Skip to content

HTTPS clone URL

Subversion checkout URL

You can clone with HTTPS or Subversion.

Download ZIP
Fetching contributors…

Cannot retrieve contributors at this time

40 lines (32 sloc) 2.051 kb
Software cursor for VGA by Pavel Machek <pavel@atrey.karlin.mff.cuni.cz>
======================= and Martin Mares <mj@atrey.karlin.mff.cuni.cz>
Linux now has some ability to manipulate cursor appearance. Normally, you
can set the size of hardware cursor (and also work around some ugly bugs in
those miserable Trident cards--see #define TRIDENT_GLITCH in drivers/video/
vgacon.c). You can now play a few new tricks: you can make your cursor look
like a non-blinking red block, make it inverse background of the character it's
over or to highlight that character and still choose whether the original
hardware cursor should remain visible or not. There may be other things I have
never thought of.
The cursor appearance is controlled by a "<ESC>[?1;2;3c" escape sequence
where 1, 2 and 3 are parameters described below. If you omit any of them,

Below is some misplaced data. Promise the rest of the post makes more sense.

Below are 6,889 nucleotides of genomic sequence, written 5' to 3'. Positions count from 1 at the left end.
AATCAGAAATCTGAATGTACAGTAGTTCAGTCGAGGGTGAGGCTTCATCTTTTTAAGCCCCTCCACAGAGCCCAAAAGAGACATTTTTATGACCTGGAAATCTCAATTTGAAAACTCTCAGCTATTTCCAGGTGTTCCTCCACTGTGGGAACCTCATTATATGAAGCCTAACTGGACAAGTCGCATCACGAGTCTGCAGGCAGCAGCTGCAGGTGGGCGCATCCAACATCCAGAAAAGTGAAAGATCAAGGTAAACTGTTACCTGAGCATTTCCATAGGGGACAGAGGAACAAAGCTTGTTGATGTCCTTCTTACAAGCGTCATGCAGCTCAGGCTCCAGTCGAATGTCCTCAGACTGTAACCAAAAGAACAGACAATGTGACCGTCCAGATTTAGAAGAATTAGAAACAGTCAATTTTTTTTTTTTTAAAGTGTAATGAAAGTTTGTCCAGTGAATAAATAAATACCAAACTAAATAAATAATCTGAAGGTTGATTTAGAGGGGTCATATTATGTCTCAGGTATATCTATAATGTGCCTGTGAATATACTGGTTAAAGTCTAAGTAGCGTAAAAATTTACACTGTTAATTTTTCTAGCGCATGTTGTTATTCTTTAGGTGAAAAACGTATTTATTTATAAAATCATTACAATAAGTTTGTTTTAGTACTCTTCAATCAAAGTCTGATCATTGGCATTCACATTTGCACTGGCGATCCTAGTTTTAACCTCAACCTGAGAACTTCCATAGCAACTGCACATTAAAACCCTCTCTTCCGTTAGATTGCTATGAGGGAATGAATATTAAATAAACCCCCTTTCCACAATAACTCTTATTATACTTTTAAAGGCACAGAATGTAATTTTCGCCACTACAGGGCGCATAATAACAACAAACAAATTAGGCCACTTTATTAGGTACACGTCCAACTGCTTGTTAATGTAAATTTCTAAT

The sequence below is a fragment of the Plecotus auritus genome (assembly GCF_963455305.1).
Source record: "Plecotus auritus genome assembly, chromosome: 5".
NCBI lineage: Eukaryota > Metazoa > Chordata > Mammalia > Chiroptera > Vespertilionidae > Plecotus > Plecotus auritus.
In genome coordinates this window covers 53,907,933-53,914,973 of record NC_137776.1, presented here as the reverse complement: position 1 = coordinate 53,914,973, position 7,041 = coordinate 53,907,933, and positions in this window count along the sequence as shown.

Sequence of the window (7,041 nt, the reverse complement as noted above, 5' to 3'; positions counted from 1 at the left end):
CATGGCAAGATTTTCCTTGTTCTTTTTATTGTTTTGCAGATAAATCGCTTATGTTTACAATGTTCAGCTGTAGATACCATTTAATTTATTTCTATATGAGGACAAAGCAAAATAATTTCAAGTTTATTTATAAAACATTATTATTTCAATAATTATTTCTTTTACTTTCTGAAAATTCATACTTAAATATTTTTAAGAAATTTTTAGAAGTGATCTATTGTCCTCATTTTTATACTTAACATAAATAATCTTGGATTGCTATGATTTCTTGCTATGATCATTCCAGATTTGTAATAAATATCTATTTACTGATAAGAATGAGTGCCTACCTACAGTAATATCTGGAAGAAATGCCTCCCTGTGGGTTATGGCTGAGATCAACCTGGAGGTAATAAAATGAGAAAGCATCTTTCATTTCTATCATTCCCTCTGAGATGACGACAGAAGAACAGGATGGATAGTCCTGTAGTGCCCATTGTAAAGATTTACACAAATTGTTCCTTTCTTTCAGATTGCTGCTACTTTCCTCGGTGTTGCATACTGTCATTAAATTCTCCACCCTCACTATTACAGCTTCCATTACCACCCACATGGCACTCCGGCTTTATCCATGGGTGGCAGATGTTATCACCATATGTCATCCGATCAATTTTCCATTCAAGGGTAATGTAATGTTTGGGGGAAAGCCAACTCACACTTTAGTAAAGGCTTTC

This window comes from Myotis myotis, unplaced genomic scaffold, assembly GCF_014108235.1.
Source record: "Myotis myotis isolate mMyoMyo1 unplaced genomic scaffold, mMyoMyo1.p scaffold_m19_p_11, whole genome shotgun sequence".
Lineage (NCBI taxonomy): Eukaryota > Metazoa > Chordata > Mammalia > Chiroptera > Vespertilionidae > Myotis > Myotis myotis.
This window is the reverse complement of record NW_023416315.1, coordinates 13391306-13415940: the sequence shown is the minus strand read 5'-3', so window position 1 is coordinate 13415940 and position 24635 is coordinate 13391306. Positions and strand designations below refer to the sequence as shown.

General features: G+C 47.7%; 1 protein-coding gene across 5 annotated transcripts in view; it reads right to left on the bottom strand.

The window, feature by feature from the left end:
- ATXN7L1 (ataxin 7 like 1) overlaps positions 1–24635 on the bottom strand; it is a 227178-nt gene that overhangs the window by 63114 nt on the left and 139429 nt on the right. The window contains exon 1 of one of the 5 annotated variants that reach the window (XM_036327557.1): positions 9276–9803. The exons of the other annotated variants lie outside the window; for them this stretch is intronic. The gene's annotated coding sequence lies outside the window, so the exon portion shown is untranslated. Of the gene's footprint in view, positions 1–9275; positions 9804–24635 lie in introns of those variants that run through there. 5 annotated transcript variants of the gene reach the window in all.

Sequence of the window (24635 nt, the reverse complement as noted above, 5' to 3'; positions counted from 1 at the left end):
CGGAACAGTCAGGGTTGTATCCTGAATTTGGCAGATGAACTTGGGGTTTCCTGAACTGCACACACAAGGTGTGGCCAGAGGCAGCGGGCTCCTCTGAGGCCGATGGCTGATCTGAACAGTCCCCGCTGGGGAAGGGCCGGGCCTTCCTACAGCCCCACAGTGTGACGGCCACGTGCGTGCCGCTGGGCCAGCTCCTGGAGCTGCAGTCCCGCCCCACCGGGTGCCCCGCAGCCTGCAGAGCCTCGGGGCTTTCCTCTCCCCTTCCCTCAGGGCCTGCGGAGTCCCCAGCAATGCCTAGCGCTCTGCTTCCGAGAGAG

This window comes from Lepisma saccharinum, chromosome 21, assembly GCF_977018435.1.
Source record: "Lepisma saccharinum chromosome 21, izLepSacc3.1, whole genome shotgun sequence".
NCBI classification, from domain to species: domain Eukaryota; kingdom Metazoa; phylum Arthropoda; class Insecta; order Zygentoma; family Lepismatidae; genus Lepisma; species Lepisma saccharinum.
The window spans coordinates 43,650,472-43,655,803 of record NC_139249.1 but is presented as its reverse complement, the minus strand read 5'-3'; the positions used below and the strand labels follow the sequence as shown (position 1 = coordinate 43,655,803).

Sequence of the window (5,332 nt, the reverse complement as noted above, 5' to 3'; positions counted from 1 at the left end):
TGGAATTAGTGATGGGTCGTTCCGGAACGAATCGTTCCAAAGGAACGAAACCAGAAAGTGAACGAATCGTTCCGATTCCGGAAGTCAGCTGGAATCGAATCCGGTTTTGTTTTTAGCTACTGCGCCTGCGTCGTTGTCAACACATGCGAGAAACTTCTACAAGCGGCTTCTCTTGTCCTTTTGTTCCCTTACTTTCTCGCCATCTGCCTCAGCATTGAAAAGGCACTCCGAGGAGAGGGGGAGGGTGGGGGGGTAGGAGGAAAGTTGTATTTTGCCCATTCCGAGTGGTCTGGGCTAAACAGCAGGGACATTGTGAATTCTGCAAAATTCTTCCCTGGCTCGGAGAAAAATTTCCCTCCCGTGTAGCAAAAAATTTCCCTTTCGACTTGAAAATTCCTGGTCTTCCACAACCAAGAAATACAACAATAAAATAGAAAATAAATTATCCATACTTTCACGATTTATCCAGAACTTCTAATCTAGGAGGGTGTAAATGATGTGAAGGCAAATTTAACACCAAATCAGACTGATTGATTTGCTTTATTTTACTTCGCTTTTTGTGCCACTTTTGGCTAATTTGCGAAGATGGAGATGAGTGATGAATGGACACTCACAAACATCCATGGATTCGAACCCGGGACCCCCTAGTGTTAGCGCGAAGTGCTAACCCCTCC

they will default to zeroes.
Parameter 1 specifies cursor size (0=default, 1=invisible, 2=underline, ...,
8=full block) + 16 if you want the software cursor to be applied + 32 if you
want to always change the background color + 64 if you dislike having the
background the same as the foreground. Highlights are ignored for the last two
flags.
The second parameter selects character attribute bits you want to change
(by simply XORing them with the value of this parameter). On standard VGA,
the high four bits specify background and the low four the foreground. In both
groups, low three bits set color (as in normal color codes used by the console)
and the most significant one turns on highlight (or sometimes blinking--it
depends on the configuration of your VGA).
The third parameter consists of character attribute bits you want to set.
Bit setting takes place before bit toggling, so you can simply clear a bit by
including it in both the set mask and the toggle mask.
Examples:
=========
To get normal blinking underline, use: echo -e '\033[?2c'
To get blinking block, use: echo -e '\033[?6c'
To get red non-blinking block, use: echo -e '\033[?17;0;64c'
Jump to Line
Something went wrong with that request. Please try again.